Rachel Portman's ethereal score should be given special mention. It is pitch-perfect, avoiding the intrusion most film scores impose on their films, and providing a layer of magic and surrealism that is akin to the collaborative compositions of Tim Burton and Danny Elfman.
I am not a critic but one who felt the need to express my deep appreciation and admiration of HBO's Grey Gardens, which not only captures the spirit of the Beales, both as they were and as they would've wanted to have been seen, but also adds a new dimension to their lives and makes them even more relevant to our current situations, as both Americans and individuals.
What I found important and surprising while finally assessing HBO's film and "Grey Gardens" as an entity was a sense of being opened up to something much larger: the acceptance of those who struggle to be themselves, either as artists, actresses or ordinary human beings, and how that acceptance on my part leads me to the realization that "the magic" isn't always necessarily contained within the delivery or "final product" of a particular piece or "work of art", but rather in the artists' intentions in bringing their vision and sentiments into fruition . In this sense, I believe Little Edie, Big Edie, Drew Barrymore and Jessica Lange were true and authentic as both artists and ordinary people in displaying each of their innate sparks. The same can be said of all the other artists, producers and directors that have laid claim to their own unique and authentic twists on the Beales.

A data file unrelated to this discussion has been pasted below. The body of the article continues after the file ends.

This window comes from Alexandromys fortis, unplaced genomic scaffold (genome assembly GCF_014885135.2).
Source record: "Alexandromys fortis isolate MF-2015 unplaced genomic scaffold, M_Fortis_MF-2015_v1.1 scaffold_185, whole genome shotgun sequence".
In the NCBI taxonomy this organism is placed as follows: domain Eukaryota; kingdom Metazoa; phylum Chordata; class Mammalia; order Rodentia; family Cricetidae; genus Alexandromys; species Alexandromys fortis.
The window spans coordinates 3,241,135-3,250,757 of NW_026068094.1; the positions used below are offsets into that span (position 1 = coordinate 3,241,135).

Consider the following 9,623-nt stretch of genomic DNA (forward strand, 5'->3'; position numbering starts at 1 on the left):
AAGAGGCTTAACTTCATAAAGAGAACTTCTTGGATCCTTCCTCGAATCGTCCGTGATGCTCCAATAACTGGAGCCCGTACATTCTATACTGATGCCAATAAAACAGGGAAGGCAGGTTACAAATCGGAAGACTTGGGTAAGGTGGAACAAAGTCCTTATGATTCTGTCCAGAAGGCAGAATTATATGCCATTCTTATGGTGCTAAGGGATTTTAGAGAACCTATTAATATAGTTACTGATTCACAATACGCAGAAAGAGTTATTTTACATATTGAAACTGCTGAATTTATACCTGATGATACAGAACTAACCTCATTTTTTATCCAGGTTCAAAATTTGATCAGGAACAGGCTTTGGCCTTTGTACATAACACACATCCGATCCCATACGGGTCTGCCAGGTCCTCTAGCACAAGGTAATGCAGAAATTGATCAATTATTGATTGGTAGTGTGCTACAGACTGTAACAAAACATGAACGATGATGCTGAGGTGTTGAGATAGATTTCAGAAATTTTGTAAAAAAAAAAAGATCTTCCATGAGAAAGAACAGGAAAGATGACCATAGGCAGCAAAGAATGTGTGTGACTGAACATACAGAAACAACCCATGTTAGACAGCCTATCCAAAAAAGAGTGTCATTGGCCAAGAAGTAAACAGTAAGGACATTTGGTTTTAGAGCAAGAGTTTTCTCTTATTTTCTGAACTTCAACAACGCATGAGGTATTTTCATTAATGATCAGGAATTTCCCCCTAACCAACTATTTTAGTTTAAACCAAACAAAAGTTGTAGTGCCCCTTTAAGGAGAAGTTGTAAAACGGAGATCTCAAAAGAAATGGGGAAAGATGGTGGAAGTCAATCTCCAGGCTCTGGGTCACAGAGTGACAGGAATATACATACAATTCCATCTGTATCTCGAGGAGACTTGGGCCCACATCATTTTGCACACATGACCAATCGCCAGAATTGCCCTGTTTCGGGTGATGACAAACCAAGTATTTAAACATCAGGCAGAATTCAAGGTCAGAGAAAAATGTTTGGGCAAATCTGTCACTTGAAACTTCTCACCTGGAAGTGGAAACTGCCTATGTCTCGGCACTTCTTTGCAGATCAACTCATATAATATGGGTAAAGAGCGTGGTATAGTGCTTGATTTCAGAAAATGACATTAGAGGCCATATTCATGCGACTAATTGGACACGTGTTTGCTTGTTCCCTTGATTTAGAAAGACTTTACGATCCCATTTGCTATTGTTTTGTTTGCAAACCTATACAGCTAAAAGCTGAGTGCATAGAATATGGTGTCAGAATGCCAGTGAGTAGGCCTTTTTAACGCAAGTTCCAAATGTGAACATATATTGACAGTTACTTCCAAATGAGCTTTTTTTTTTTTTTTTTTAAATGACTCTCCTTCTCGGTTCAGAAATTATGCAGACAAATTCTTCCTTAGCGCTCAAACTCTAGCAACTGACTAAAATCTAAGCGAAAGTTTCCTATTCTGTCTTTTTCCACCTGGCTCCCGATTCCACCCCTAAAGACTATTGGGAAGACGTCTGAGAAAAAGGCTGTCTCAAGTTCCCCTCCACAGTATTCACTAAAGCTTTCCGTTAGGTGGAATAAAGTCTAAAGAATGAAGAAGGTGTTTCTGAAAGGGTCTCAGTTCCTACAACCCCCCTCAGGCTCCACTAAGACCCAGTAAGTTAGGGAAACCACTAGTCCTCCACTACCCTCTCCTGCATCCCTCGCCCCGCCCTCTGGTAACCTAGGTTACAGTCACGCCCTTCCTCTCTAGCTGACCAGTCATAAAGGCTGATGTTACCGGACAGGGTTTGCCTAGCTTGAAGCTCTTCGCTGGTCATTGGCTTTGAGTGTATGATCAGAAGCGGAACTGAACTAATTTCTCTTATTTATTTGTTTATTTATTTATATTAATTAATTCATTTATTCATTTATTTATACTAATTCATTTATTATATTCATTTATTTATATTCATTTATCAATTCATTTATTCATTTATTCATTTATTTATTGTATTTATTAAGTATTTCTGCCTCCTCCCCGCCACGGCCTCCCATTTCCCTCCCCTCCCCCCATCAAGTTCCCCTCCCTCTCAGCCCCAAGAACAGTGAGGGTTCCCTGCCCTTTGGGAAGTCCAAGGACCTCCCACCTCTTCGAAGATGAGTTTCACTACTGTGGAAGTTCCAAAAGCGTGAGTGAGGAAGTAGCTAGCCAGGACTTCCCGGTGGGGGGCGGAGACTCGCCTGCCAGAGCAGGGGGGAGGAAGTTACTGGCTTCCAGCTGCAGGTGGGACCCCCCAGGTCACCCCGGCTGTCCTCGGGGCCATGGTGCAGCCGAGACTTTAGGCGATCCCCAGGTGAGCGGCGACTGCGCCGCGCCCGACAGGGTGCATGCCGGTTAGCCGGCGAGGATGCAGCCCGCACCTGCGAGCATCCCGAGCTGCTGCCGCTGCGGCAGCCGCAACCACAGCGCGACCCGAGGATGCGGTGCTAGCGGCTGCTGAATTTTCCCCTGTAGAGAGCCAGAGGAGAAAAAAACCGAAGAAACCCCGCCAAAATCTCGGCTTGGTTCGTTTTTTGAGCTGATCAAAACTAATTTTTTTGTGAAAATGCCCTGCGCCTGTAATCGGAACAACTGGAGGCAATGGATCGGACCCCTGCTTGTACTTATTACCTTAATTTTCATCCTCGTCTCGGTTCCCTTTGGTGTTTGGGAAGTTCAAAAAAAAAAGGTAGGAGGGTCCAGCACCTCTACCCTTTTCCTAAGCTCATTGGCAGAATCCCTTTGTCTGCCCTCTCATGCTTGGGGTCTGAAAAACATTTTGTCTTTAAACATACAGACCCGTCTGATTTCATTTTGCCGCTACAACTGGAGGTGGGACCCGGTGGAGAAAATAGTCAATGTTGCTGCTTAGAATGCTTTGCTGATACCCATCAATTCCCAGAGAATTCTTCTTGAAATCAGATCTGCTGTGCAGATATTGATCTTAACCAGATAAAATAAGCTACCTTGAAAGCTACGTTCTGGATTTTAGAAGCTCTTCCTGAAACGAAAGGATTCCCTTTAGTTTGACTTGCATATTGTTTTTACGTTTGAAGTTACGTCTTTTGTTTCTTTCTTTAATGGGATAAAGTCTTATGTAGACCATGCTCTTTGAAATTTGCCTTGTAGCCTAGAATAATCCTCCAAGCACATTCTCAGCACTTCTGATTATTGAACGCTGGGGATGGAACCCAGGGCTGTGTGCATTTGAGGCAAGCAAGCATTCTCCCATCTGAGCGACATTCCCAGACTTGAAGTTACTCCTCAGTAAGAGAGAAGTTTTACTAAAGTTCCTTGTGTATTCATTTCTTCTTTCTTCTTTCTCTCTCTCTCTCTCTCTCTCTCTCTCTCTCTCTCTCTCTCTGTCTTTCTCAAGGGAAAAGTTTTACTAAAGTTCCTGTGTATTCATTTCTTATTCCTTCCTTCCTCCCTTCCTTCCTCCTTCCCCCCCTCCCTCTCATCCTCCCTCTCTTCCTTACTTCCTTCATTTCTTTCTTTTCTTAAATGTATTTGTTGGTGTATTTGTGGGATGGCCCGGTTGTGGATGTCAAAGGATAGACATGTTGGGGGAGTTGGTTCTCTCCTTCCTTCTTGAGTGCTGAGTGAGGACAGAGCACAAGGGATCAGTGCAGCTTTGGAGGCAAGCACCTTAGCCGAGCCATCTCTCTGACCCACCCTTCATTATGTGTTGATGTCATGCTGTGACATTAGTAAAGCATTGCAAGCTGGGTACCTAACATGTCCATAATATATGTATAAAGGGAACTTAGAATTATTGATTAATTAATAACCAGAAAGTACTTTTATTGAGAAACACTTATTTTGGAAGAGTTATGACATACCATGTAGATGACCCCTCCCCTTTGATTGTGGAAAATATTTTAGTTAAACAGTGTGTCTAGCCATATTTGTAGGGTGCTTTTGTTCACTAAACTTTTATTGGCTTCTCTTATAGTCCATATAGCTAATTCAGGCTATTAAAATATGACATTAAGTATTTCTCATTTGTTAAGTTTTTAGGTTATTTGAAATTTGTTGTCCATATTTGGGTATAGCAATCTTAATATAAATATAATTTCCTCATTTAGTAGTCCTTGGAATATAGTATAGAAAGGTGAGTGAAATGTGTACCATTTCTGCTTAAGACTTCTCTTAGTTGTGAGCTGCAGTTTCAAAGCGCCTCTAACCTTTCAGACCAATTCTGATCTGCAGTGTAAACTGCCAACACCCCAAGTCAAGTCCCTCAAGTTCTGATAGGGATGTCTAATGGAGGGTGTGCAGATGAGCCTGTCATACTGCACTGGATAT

Then again, I'm an amateur critic with a hard life and some crazy stories, thoughts and feelings of my own. Who am I to judge.
Let's all just settle in for some "Tea for Two":
An old article, but still great! The woman mentioned at the end of the article is none other than Lois Wright.
From Architectural Digest, by Sally Quinn & Peter Vitale
Clues from the Past
Restoring the Beauty of Grey Gardens in East Hampton